Also known as excessive trading. Churning occurs when a broker, exercising control over an account, abuses a customer’s confidence for personal gain by initiating transactions that are excessive in view of the character of the account. See, Mihara v. Dean Witter & Co., Inc., 619 F.2d 814, 821 (9th Cir.1980). Typical examples of churning include in and out trading of the same stock, or the frequent use of proceeds trades which occurs when the broker recommends the use of proceeds from a sale to immediately buy a new security. If you suspect that the trading in your account is excessive and/or that your broker is buying and selling securities for purposes of generating commissions then you may be the victim of churning.
This typically occurs when a broker sells a security which was neither offered nor otherwise approved by the broker’s employer. The underlying investment sold by the broker usually turns out to be either non- existent or an unregistered security sold via fraudulent means. Investors falling victim to this type of scheme should be aware that brokerage firms have an affirmative obligation to reasonably supervise the sales activities of their brokers. Brokerage firms which fail to adequately supervise their brokers can and often are found liable to investors who have lost money by purchasing investments sold by brokers in selling away situations.
Suitability claims involve investment recommendations which are inconsistent with a customer’s risk tolerance, needs and investment objectives. All brokers have a duty to know their customer and to further limit investment recommendations to those which are suitable based upon the customer’s financial status, tax status, investment objectives and any other reasonable factors. Most suitability claims involve high risk and/or illiquid investments and/or a concentration of assets into a single type of security or group of securities.
Brokers and brokerage firms have been disciplined by securities regulators for engaging in abusive variable annuity sales. Annuities are like mutual funds wrapped up in an insurance policy. Usually the big selling point for the Investor is the “guaranteed death benefit” related to the amount of money paid in by the investor. Often variable annuities are sold as a guaranteed or insured “can’t lose” investment. Money is thereafter often invested into various “sub-accounts” which are often aggressively invested in high risk vehicles and/or industries which often result in significant losses.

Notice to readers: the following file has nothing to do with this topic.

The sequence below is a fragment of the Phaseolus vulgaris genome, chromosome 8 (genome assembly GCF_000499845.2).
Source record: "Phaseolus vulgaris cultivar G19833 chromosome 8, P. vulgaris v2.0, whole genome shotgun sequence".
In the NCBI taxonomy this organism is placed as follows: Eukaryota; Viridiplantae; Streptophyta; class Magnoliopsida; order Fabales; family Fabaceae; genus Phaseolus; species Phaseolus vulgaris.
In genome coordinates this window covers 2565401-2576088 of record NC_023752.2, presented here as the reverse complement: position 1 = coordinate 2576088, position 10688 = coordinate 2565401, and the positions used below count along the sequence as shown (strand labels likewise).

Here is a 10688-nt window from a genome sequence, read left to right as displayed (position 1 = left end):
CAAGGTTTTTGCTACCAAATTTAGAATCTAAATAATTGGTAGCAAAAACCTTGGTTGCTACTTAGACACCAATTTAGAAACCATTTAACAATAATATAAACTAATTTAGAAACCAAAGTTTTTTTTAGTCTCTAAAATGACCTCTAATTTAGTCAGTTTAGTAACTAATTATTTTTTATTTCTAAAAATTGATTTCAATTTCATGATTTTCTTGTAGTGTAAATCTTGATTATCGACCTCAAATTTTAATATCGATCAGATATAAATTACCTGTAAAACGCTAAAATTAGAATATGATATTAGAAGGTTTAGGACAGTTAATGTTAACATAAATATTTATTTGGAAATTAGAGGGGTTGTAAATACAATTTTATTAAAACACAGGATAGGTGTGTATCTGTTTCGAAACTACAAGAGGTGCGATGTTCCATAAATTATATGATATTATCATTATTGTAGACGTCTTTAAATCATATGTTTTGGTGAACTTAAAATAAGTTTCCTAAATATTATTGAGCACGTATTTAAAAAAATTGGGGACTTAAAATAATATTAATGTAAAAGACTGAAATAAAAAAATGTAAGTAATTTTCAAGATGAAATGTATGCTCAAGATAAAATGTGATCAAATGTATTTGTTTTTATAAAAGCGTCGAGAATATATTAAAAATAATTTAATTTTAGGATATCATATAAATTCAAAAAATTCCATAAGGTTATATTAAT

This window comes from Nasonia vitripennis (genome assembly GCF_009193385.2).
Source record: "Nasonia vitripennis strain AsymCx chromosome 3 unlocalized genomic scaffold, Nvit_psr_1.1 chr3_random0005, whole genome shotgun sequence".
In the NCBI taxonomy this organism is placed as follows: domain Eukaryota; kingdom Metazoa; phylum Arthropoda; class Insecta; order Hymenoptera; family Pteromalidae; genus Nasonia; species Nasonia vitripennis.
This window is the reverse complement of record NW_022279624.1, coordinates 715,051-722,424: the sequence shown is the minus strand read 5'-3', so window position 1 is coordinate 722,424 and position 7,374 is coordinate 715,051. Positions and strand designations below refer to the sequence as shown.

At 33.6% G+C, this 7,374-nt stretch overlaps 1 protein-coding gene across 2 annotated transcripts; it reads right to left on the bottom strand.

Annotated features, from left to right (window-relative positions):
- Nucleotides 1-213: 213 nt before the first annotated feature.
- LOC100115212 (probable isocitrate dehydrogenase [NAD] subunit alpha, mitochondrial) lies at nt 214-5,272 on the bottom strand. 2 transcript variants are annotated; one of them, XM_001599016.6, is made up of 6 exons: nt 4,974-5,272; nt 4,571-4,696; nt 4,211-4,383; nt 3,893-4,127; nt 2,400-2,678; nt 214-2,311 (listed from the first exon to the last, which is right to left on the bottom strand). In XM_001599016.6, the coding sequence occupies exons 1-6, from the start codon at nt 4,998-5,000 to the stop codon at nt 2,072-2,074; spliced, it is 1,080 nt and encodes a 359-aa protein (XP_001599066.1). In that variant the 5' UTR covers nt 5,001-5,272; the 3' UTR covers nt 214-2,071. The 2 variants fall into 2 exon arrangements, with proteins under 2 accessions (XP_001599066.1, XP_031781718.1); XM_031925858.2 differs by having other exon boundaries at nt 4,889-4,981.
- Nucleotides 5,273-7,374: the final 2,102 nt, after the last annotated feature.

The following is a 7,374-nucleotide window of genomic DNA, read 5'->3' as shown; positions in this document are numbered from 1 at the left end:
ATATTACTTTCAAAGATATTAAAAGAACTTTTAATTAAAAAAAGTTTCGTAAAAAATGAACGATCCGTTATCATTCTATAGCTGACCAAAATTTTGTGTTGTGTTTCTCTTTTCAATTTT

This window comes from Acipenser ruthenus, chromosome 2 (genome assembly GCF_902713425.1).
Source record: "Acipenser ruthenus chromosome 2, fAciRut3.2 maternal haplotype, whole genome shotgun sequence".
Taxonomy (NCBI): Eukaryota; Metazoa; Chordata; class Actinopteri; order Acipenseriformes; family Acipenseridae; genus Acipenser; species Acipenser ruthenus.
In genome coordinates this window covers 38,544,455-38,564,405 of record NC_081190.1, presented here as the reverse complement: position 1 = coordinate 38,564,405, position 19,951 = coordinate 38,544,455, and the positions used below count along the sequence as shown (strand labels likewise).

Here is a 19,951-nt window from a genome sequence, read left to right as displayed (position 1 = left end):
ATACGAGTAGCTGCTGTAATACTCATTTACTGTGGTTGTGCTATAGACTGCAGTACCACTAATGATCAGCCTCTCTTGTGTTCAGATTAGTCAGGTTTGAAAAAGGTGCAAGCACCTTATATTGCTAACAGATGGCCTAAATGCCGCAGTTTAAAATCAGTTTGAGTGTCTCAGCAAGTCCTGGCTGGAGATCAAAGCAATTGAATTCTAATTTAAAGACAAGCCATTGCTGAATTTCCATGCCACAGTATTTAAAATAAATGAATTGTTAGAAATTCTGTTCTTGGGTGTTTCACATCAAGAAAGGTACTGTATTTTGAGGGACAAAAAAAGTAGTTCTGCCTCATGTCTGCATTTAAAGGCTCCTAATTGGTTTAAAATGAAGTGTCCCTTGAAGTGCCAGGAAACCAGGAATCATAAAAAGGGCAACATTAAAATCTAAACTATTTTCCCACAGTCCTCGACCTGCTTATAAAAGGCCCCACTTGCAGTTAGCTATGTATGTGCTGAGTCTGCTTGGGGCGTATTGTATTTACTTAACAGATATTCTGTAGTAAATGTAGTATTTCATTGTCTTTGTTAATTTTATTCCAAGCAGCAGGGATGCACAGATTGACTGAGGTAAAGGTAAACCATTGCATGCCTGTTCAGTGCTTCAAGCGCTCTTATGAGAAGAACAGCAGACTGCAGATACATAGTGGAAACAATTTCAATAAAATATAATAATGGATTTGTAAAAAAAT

Unauthorized trading occurs when your broker runs trades in your account without your permission. Unless you have given your broker a Power of Attorney, ALL trades must be made with your permission.
Fraud occurs when one makes a misrepresentation of fact which is relied upon by the one hearing the misrepresentation and who then reasonably relies upon such to their financial detriment. Brokers and brokerage firms typically engage in fraud when they fail to disclose all facts which a reasonable investor would deem important prior to making an investment decision. Your broker has a duty to disclose all material facts necessary for the investor to make an informed investment decision.
A Ponzi scheme is a fraudulent investment program whereby the funds raised from new investors are used to pay older investors. Also known as pyramid schemes, investors are typically enticed with high return low risk investments involving purportedly legitimate vehicles such as cd’s, annuities, bonds, stock, debentures etc. As more and more funds are stolen by the perpetrators and as more and more investors begin demanding repayment of their funds, the ponzi scheme eventually falls apart. Although victims of these types of schemes can usually recover a portion of their funds through either receivership or bankruptcy proceedings involving the underlying fraudulent entity, investors seeking a meaningful recovery must usually look to deep pocket third parties such as the banks and/or brokerage firms who may also be liable to investors for their losses.
According to the Elder Financial Abuse Task Team Report to the California Commission on Aging, more than 200,000 Californians are victims of financial abuse every year. This statistic is both tragic and outrageous. Financial exploitation of the elderly is all too common. If you have reason to believe that you, your parent or someone you love has suffered serious financial losses due to securities or other financial fraud, it is important that you speak to a lawyer immediately.
Under California law, anyone who engages or assists in engaging in the financial abuse of an elderly person (which is defined as any California resident 65 or older), shall be liable for all compensatory damages incurred as well as attorneys’ fees and costs. See, CA Wel. & Inst. Code § 15657.5. Further, any such award may be in an amount up to three times greater than that authorized by statute. See, Cal.Civ.Code § 3345. These laws which are construed broadly, apply to everyone including stockbrokers, brokerage firms and any other individual and/or entity who engages in financial abuse of the elderly.